As to the straight-up sword-and-sorcery fantasy stuff…obviously, that’s all set in a far-away made-up world out of my own twisted imagination, but it’s of course informed-upon by all sorts of history and mythology from all over the place, that I’ve studied here and there and absorbed over the years…so of course it informs upon how I depict all those made-up people and cultures and situations. One thing I always shoot for when writing that kind of fantasy, is I never want the reader to look at things like the clashing cultures, like the Schomites and the Spirelights, and go, “Ah-hah, so these guys here are an allegory for this or that in the real world.” Like in Avatar, how you have these blue aliens who are all basically old-Hollywood Native American stereotypes with the serial numbers filed off. That sort of thing is just painfully outdated and lazy to me, so I try to not do that. At the same time, it’s not like anyone creates fantasy worlds in a bubble, from nowhere, so of course there’s still all sorts of influences, a lot of common occurrences throughout the history of human nature, that went into how I crafted the Deschembine histories and cultures. I’m sure readers with the right kind of eye will spot what I did there. 

The one story here where I arguably should have done more hard research before calling it done is The Reverend. Because technically, yes, it’s a period piece, as in set in a specific era before my lifetime, though still within living memory. I really just shot from the hip there, from my impressions of the time period, based on a lot of crazy anecdotes I’ve listened to, from people who were actually there, plus from movies about the era. Easy Rider jumps to mind as an example. Plus, since it is within living memory, a lot of what goes on, the kind of lifestyle the characters are living, isn’t really all that unrelatable or far removed from a kind of countercultural lifestyle you can still find and experience today, particularly up here in hippie-ville Vermont, so it wasn’t such a leap. Still, like I say in the story-notes at the end of the book, anything I got right, thank those direct sources, and anything I got wrong…well, I hope you still had a good time reading it.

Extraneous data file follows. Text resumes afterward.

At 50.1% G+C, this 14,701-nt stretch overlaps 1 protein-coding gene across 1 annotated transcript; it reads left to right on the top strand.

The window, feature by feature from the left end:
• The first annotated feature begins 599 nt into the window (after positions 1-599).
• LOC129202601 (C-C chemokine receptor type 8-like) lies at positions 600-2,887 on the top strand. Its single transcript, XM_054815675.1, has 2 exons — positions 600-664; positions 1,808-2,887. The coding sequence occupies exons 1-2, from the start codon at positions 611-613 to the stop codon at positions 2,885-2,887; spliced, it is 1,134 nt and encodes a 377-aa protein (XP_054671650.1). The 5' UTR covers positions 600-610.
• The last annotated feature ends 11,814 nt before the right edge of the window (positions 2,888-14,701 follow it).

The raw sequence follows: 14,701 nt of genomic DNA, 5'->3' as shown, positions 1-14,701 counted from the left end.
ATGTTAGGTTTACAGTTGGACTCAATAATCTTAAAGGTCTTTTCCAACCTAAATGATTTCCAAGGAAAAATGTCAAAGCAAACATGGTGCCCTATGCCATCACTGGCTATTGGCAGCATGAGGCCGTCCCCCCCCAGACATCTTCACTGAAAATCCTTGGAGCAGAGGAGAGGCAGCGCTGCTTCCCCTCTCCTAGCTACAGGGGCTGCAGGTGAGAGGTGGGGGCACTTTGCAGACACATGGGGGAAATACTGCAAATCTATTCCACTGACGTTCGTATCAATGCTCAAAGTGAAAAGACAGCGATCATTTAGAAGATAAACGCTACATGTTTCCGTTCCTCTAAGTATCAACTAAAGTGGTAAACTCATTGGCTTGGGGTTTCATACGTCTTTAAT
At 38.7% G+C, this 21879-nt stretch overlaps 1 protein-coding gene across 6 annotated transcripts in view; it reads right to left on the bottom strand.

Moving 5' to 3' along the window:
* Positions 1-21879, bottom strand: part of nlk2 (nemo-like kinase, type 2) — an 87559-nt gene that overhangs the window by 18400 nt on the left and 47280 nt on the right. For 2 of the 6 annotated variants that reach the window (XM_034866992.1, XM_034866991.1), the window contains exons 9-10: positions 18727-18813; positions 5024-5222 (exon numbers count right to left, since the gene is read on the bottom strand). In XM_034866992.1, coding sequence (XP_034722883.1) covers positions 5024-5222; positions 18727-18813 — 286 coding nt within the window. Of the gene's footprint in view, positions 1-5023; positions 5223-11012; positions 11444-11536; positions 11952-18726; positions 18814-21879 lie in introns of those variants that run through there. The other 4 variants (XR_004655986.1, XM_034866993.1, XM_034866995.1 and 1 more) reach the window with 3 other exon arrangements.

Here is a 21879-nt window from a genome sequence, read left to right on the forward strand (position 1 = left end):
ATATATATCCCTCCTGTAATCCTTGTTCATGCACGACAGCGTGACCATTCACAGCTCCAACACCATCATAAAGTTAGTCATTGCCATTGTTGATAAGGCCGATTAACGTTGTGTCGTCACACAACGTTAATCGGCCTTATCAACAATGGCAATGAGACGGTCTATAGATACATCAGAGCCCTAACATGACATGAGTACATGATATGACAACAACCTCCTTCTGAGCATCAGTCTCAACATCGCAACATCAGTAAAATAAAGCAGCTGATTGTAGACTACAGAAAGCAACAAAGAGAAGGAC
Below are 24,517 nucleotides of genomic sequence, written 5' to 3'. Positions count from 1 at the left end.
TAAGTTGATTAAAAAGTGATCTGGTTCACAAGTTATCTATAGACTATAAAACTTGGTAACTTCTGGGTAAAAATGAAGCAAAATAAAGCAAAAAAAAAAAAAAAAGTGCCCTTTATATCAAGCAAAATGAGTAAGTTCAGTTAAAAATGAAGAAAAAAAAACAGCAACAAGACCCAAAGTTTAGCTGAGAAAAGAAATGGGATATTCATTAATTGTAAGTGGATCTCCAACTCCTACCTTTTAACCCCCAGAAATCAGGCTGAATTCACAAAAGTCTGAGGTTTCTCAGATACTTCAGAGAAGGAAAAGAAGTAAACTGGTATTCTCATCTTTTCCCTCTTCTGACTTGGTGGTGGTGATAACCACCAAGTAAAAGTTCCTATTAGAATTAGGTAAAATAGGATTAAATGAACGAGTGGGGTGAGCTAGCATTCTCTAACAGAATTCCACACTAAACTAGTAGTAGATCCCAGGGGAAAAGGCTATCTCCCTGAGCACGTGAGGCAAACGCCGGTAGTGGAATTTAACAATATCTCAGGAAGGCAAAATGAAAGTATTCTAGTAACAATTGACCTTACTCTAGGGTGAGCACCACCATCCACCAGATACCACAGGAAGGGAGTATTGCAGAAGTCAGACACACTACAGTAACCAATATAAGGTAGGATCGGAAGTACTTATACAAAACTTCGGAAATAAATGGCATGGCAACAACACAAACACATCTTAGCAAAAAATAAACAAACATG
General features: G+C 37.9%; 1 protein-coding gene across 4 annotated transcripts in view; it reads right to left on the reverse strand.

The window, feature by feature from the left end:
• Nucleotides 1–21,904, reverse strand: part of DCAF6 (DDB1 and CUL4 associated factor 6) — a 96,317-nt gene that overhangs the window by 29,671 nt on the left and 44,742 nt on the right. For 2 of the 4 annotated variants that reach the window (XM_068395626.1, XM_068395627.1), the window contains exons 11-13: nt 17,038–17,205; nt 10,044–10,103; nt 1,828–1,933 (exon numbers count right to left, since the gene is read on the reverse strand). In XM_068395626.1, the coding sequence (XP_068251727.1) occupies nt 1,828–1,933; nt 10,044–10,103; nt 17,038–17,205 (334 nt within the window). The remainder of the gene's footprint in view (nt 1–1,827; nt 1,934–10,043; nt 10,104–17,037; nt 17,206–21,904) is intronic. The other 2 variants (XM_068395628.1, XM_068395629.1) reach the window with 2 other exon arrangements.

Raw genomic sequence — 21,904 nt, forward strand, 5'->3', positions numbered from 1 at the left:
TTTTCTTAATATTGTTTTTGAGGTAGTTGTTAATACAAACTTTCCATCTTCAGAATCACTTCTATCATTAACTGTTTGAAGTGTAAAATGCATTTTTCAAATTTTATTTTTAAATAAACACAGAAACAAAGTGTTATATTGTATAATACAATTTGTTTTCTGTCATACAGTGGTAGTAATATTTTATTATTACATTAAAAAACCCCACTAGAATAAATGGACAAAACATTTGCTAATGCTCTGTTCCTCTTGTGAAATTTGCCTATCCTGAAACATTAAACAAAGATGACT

3. How did you celebrate the first sale of your book?

You mean the first time someone actually bought a copy of the thing, that I know of for sure, specifically? That would have to have been at the release party we threw at Echo, which is also the restaurant I work at for my day job. If you’re ever in Brattleboro, stop in for dinner. Good eats. So anyway, whoever it was who first bought a copy, I took their ten bucks, signed the book for them, then we probably did shots of Jameson together or something. 


4. Which is your favorite story from Story Time with Crazy Uncle Matt and why? Pick one!